Friday, January 18, 2019 | ePaper

It's time to take back control of smartphone

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Rayhan Ahmed Topader :
With more than half of young adults admitting to excessive use of smartphones, we look at the apps designed to break the habit
Stuart Dredge.As a tech writer who has written regularly about apps, I'm well aware of the addictive nature of smartphones. It was during a 2am panic attack after waking up, reaching for my smartphone and reading a tweet storm about the latest Donald Trump controversy that I realised I may have a problem. That, and the fact that even my 10-year-old son had started telling me to put my phone down when he caught me not paying attention. I'm not alone. When Deloitte surveyed 4,150 British adults in 2017 about their mobile habits, 38% said they thought they were using their smartphone too much. Among 16- to 24-year-olds, that rose to more than half. Habits such as checking apps in the hour before we go to sleep (79% of us do this, according to the study) or within 15 minutes of waking up (55%) may be taking their toll on our mental health. It's not necessarily the top thing when my clients come in, but it's often in the mix, tied in with anxiety or insomnia or relationship issues," says psychotherapist Hilda Burke, a spokesperson for National Unplugging Day in 2016 and 2017. Particularly when anxiety and insomnia's there, it's rare that it's not related in some way to heavy use of digital devices Often, the apps themselves aren't helping: from games to social networks, they're precision engineered to create and feed our interaction neediness.
According to British apps developer Nick Kuh: A lot of these companies are employing behavioural psychologists to really nail that: finding ways to draw you back in. I've worked on apps like that myself, and it's not something I'm proud of. It's so powerful to be truly bored: nothing in your head, so you can daydream. I think that's when great ideas come.Kuh is trying to make amends: his latest app is called Mute, and launched for iPhone this month (free). It's one of several apps Space and Moment are others that track how often you unlock your phone and how much time you spend using it, in order to help you reduce your time on it. For Space CEO Georgie Powell, the wake-up moment for me was when I was breastfeeding my daughter while looking at photos of her on my phone. I was so distracted by my phone, I wasn't present with her!. Norwegian app Hold even tries to incentivise its student users by offering points for reducing their smartphone habit, which they can exchange for snacks and cinema tickets. Raising awareness of one's own smartphone use can be the first step in the right direction of decreasing smartphone use, says Dr Daria Kuss from Nottingham Trent University. Often, individuals are not aware of the frequency and extent of their smartphone use. Dr Sarita Robinson, senior lecturer in psychology at the University of Central Lancashire, says: It is a little like getting on the scales after Christmas and being confronted with how much weight you have really put on when adding up your phone use over a week, the amount of time you are wasting can come as a big surprise.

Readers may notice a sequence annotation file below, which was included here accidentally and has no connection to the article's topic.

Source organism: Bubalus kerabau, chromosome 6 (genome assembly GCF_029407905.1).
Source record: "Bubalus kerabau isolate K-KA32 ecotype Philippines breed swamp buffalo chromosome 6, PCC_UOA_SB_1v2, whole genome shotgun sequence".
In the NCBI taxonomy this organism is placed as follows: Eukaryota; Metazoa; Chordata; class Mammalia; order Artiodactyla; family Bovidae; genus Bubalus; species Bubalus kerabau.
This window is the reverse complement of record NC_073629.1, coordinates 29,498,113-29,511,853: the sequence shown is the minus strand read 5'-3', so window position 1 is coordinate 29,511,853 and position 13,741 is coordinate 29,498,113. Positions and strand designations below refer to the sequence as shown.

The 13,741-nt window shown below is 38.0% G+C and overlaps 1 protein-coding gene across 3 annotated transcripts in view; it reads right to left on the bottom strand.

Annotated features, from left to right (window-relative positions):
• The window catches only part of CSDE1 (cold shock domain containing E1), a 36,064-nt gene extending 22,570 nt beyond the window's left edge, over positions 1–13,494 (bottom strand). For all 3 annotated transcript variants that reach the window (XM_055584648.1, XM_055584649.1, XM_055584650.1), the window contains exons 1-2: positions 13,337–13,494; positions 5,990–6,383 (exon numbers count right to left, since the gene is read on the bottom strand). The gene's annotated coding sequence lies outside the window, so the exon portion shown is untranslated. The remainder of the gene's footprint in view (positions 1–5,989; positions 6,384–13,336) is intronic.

Smartphone addiction, sometimes colloquially known as nomophobia (fear of being without a mobile phone), is often fueled by an Internet overuse problem or Internet addiction disorder After all, it's rarely the phone or tablet itself that creates the compulsion, but rather the games, apps, and online worlds it connects us to. Smartphone addiction can encompass a variety of impulse-control problems, including: Virtual relationships. Addiction to social networking, dating apps, texting and messaging can extend to the point where virtual, online friends become more important than real-life relationships. We've all seen the couples sitting together in a restaurant ignoring each other and engaging with their smartphones instead. While the Internet can be a great place to meet new people, reconnect with old friends, or even start romantic relationships, online relationships are not a healthy substitute for real-life interactions. Online friendships can be appealing, as they tend to exist in a bubble, not subject to the same demands or stresses as messy, real-world relationships. Compulsive use of dating apps can change your focus to short-term hookups instead of developing long-term relationships. While a smartphone, tablet, or computer can be a hugely productive tool, compulsive use of these devices can interfere with work, school, and relationships. When you spend more time on social media or playing games than you do interacting with real people, or you can't stop yourself from repeatedly checking texts, emails, or apps even when it has negative consequences in your life it may be time to reassess your technology use.